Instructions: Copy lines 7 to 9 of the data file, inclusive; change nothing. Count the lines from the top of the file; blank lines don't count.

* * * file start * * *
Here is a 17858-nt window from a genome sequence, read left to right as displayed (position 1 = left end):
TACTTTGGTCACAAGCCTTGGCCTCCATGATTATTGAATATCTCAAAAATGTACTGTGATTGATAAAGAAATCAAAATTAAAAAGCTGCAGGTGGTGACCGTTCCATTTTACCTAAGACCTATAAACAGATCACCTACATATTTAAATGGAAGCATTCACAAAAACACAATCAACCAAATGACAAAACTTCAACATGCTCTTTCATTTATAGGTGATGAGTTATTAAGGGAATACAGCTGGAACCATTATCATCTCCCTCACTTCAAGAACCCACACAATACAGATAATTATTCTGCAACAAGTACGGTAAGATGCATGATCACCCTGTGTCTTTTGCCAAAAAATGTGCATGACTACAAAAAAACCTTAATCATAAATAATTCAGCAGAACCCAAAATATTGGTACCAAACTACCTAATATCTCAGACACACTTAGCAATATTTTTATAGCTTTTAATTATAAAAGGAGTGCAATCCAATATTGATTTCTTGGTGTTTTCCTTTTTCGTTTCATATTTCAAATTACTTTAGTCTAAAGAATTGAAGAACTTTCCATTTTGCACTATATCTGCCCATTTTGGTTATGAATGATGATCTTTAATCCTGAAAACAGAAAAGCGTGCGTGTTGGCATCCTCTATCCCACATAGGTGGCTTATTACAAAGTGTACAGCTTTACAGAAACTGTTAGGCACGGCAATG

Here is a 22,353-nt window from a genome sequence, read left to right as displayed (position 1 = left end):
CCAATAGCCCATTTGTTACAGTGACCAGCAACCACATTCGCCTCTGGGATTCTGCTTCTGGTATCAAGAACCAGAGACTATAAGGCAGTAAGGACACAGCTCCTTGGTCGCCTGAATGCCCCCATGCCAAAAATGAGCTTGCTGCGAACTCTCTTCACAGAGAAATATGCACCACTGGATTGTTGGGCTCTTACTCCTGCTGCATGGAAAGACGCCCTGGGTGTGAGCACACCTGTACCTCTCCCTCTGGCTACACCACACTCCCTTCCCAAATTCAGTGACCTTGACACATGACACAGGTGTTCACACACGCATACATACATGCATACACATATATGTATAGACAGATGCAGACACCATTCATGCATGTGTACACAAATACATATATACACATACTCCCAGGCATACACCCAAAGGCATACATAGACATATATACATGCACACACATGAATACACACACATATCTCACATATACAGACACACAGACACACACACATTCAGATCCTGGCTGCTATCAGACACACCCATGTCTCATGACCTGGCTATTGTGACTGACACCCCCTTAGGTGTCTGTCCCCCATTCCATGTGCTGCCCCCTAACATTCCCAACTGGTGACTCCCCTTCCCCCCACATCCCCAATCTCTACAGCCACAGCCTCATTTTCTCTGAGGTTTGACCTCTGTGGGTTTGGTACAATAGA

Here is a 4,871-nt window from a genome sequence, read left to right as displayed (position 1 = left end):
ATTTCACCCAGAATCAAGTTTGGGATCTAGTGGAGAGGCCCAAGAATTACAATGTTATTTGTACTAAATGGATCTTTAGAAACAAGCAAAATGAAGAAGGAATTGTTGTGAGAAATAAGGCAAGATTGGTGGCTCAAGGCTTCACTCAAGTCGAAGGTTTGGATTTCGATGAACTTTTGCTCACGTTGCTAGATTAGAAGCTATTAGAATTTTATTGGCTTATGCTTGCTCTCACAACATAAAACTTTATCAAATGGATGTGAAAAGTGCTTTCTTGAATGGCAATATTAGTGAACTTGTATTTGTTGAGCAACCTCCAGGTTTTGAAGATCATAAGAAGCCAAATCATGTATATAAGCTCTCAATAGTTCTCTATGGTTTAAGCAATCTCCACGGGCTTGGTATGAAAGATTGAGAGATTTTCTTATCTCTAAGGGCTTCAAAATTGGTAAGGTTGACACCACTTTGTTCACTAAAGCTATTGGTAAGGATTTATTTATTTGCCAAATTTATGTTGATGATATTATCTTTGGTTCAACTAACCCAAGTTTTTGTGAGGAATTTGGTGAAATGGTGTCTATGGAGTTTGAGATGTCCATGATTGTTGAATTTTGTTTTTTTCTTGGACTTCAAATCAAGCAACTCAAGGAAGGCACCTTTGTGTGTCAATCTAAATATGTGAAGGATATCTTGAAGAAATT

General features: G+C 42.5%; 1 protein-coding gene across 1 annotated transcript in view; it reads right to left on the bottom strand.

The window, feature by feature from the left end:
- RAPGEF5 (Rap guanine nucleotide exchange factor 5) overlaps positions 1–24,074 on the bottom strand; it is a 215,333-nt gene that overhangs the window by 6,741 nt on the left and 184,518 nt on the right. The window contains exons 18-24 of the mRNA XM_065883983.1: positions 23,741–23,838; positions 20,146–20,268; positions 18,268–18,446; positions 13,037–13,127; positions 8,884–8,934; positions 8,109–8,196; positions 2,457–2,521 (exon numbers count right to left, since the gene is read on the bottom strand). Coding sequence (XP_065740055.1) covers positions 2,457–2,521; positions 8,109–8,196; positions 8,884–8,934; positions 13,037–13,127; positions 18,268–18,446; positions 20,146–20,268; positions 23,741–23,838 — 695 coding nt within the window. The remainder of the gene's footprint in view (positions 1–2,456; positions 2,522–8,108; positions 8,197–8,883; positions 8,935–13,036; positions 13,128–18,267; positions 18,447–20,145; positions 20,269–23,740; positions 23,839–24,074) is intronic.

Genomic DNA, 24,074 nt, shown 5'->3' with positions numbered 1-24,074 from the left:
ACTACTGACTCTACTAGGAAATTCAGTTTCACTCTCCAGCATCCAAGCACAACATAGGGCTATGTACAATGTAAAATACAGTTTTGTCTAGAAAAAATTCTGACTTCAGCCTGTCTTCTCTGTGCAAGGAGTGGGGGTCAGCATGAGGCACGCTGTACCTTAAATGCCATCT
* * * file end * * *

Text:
General features: G+C 42.5%; 1 protein-coding gene across 1 annotated transcript in view; it reads right to left on the bottom strand.

The window, feature by feature from the left end:
- RAPGEF5 (Rap guanine nucleotide exchange factor 5) overlaps positions 1–24,074 on the bottom strand; it is a 215,333-nt gene that overhangs the window by 6,741 nt on the left and 184,518 nt on the right. The window contains exons 18-24 of the mRNA XM_065883983.1: positions 23,741–23,838; positions 20,146–20,268; positions 18,268–18,446; positions 13,037–13,127; positions 8,884–8,934; positions 8,109–8,196; positions 2,457–2,521 (exon numbers count right to left, since the gene is read on the bottom strand). Coding sequence (XP_065740055.1) covers positions 2,457–2,521; positions 8,109–8,196; positions 8,884–8,934; positions 13,037–13,127; positions 18,268–18,446; positions 20,146–20,268; positions 23,741–23,838 — 695 coding nt within the window. The remainder of the gene's footprint in view (positions 1–2,456; positions 2,522–8,108; positions 8,197–8,883; positions 8,935–13,036; positions 13,128–18,267; positions 18,447–20,145; positions 20,269–23,740; positions 23,839–24,074) is intronic.